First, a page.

Patriotic and religious expressions are under attack. Ultimately, the values that made our nation the envy of the world are the targets. Resistance to such a campaign is needed. It is Kaepernick and those who honor him who should be shunned, not the flag and the national anthem.

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McManus_2Mr. McManus served in the U.S. Marine Corps in the late 1950s and joined the staff of The John Birch Society in August 1966. He has served various roles for the organization including Field Coordinator, Director of Public Affairs, and President. Mr. McManus has appeared on hundreds of radio and television programs and is also author of a number of educational DVDs and books. Now President Emeritus, he continues his involvement with the Society through public speaking and writing for this blog, the JBS Bulletin, and The New American.

Score a Big Win For Homosexuality: What Has Happened to Morality?

Score a Big Win For Homosexuality: What Has Happened to Morality?
By JBS President John F. McManus

In days gone by, the incident would never have occurred. Nor would objecting to it have triggered a disciplinary response. But these aren’t ordinary days.

Michael Sam is a football player. While finishing up his college career, he won plaudits from the usual corners for announcing that he was a homosexual. Selected by a National Football League team in the annual draft of future players, he celebrated by promptly and publicly planting a kiss on his male friend while TV cameras were rolling. Already elevated to national prominence and lauded for “courage” and “forward thinking” by the customary gaggle of media leftists, Sam’s gesture rocketed him to fame.

Not everyone applauded the male-to-male display of affection. One who disagreed and said so is Miami Dolphin player Don Jones. He tweeted that he was disgusted, even offended, by what Sam had done in front of national television cameras. For registering that stance, Jones was fined by the Dolphins and banned from attending team activities until he undergoes “training for his recent comments made on social media.” He was disciplined for expressing distaste for Sam’s conduct but even more for indicating opposition to homosexuality.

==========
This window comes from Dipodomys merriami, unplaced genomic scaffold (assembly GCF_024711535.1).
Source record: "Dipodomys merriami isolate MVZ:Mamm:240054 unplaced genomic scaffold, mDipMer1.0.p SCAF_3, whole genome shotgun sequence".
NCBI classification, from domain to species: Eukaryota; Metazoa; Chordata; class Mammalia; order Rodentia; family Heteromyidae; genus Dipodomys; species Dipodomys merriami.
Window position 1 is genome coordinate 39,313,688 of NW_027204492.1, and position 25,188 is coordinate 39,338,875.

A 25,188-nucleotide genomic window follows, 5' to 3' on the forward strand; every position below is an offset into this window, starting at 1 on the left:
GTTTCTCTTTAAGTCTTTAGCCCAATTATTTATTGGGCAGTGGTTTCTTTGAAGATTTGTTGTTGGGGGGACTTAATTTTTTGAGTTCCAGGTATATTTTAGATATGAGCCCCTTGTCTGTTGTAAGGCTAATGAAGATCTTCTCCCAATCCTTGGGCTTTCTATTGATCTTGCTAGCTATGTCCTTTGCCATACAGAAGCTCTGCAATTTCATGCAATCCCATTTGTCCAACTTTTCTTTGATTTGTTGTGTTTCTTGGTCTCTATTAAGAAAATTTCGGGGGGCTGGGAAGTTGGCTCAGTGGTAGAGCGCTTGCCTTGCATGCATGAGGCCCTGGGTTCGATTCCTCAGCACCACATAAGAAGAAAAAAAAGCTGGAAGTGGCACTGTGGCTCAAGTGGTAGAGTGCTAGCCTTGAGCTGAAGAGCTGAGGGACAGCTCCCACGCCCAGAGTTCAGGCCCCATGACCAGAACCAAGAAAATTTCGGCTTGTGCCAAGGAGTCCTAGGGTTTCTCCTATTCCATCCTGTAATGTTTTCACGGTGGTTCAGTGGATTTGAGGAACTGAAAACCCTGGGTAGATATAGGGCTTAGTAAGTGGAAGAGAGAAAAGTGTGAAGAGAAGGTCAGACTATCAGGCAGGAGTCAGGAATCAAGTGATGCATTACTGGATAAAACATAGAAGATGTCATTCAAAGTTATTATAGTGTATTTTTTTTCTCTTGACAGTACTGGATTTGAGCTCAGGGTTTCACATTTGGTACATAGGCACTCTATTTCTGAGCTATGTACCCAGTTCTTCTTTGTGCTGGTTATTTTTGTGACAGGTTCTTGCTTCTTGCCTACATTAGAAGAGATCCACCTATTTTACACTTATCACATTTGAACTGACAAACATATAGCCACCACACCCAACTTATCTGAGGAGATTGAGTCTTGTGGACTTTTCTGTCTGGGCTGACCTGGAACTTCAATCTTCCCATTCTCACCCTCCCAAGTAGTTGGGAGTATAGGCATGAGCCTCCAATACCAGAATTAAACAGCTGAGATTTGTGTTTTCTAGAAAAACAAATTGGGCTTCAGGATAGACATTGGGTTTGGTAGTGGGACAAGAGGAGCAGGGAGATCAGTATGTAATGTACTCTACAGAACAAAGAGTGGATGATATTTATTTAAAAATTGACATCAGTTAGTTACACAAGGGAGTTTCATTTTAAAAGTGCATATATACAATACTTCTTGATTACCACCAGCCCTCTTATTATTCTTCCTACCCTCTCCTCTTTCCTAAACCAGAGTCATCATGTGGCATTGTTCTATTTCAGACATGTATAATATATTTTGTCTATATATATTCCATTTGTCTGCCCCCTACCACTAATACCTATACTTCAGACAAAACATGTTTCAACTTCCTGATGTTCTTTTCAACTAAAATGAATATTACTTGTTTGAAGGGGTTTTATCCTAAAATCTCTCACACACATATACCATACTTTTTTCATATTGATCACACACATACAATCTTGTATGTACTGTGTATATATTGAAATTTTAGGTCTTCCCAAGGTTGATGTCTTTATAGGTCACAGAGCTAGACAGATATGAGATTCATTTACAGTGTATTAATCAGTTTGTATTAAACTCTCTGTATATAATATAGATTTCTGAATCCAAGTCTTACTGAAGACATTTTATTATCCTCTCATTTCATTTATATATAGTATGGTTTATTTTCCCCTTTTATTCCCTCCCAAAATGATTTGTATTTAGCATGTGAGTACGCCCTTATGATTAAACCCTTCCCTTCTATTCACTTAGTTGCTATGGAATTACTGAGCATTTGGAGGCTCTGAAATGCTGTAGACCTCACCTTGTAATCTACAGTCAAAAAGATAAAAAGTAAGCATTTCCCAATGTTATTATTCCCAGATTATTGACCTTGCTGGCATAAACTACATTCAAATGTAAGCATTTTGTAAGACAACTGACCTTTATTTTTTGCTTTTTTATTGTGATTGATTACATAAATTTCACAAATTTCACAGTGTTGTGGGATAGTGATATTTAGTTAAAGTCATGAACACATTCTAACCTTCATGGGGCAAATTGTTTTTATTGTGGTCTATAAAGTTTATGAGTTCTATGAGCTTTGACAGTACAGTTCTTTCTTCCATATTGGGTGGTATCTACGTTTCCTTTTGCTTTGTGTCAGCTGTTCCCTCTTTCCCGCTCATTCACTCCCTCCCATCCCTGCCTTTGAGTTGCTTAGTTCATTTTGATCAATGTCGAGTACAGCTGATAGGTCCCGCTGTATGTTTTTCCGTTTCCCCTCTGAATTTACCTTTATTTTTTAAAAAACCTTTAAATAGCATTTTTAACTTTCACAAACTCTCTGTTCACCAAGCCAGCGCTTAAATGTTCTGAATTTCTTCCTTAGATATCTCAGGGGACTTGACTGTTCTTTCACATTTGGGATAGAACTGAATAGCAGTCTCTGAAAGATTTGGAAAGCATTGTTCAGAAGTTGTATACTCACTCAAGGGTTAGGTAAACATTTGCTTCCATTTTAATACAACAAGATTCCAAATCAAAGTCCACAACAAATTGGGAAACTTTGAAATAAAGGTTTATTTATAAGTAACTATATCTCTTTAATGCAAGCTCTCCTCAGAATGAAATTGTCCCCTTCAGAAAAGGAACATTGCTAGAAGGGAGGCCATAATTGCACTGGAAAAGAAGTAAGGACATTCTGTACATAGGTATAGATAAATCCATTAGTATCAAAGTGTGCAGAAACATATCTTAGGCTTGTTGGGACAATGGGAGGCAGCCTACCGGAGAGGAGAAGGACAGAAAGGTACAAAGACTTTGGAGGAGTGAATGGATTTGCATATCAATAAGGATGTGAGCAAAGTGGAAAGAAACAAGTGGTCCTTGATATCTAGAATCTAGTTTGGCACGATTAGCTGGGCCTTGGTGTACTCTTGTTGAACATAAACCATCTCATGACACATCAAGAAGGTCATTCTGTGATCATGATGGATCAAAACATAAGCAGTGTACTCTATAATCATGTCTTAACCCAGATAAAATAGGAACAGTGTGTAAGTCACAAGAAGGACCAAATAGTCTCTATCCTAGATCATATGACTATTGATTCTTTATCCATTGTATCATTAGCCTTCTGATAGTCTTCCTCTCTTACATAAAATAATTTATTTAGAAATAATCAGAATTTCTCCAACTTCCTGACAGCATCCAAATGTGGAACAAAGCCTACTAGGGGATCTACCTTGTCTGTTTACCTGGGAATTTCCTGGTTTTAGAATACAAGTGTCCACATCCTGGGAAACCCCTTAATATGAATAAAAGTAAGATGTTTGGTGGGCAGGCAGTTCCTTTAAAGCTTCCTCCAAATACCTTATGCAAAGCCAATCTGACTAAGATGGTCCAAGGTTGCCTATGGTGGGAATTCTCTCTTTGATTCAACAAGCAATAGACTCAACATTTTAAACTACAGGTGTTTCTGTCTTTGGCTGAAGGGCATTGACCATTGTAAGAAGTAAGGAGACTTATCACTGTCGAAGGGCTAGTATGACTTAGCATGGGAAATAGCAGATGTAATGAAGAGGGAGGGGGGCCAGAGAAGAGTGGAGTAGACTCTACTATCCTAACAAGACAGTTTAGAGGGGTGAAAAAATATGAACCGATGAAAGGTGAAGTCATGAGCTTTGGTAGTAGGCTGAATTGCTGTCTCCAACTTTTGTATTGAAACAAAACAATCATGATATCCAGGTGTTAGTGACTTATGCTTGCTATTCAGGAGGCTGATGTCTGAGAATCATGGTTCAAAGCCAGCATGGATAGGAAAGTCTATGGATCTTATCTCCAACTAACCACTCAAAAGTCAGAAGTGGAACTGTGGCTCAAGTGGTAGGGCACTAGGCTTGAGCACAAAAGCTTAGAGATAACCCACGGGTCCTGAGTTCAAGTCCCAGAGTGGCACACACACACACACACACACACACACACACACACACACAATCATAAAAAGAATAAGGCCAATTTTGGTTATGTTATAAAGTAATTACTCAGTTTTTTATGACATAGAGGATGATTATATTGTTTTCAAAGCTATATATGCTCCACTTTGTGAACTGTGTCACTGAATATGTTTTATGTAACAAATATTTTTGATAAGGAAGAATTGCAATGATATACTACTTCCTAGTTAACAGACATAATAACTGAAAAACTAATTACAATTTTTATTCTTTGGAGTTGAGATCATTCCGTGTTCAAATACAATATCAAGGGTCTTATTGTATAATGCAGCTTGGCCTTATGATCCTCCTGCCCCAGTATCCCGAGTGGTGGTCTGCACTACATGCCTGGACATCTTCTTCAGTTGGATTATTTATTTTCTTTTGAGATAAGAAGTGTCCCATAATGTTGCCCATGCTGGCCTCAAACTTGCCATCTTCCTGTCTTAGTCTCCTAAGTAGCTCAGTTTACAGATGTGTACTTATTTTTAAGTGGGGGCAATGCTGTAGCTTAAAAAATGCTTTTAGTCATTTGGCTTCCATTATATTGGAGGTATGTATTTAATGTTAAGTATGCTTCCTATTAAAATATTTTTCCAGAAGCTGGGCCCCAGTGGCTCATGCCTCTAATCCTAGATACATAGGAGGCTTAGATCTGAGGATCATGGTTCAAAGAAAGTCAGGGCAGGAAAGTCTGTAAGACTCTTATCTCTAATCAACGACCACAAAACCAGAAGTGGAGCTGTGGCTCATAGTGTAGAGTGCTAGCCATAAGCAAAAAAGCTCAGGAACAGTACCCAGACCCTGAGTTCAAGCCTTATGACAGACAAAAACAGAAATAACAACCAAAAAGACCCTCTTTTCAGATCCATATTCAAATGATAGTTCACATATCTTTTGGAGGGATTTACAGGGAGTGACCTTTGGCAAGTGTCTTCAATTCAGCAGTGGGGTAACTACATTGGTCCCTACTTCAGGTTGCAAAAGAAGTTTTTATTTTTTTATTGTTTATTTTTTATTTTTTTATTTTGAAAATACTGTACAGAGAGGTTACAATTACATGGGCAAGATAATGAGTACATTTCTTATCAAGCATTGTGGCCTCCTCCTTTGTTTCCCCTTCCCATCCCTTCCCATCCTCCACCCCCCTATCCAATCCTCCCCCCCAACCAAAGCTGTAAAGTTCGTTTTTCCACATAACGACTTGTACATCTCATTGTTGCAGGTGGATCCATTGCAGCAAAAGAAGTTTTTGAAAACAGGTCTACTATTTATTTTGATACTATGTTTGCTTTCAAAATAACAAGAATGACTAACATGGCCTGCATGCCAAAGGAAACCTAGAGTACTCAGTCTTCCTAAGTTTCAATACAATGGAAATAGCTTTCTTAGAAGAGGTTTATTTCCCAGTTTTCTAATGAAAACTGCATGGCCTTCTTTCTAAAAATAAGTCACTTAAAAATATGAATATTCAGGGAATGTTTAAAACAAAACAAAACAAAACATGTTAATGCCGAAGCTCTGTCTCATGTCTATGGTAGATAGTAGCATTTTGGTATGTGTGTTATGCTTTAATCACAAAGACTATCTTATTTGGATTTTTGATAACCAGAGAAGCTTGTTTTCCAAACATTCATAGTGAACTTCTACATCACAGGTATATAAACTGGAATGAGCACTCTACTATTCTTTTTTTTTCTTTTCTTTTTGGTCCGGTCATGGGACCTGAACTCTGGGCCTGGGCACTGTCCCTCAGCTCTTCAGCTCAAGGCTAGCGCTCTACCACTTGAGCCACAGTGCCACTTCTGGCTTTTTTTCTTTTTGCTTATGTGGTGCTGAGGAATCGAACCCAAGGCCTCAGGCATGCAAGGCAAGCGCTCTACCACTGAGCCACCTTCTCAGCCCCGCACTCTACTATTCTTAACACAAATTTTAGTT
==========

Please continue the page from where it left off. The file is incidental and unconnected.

Ultimately, it isn’t what Jones stated that had to be combated. It isn’t even that Sam is a homosexual willing to flaunt his choice of lifestyle before the public. In a land where free speech is supposed to be guaranteed by the First Amendment, is it no longer possible for someone to express disagreement over conduct that has heretofore been regarded as detestable. Does the comment made by Jones merit dragging him into a session with some sociologists who will work him over to improve his attitude or, at a minimum, keep him from expressing it? How is this Miami Dolphin response different from the reeducation camps that were routinely conducted by communist cadres in Vietnam, China, and elsewhere? Do “thought police” belong in the NFL? Or anywhere in America?

The Dolphin front office doesn’t have to keep Jones on their team. As an employer, they can simply tell him he’s no longer wanted. But that’s not what they did. They obviously want the homosexual lifestyle brought more into the mainstream and they took swift action to demonstrate their preference. By their action, the Dolphin leaders sent a message to all in the NFL and to its millions of fans that homosexuality must now be accepted and no protest, even a tiny negative comment about it in a tweet, will be tolerated. Jones, who objected, not to homosexuality itself but to its public display, got punished. As far as we know, Sam’s televised display of contempt for traditional mores didn’t draw any rebuke from the team that chose him. In some circles, it even drew applause.

Traditional morality took a hit in this instance. This places the incident far beyond the matter of free speech. Will a marriage for Sam and his partner be next? Why not in this “anything goes” descent into the swamps?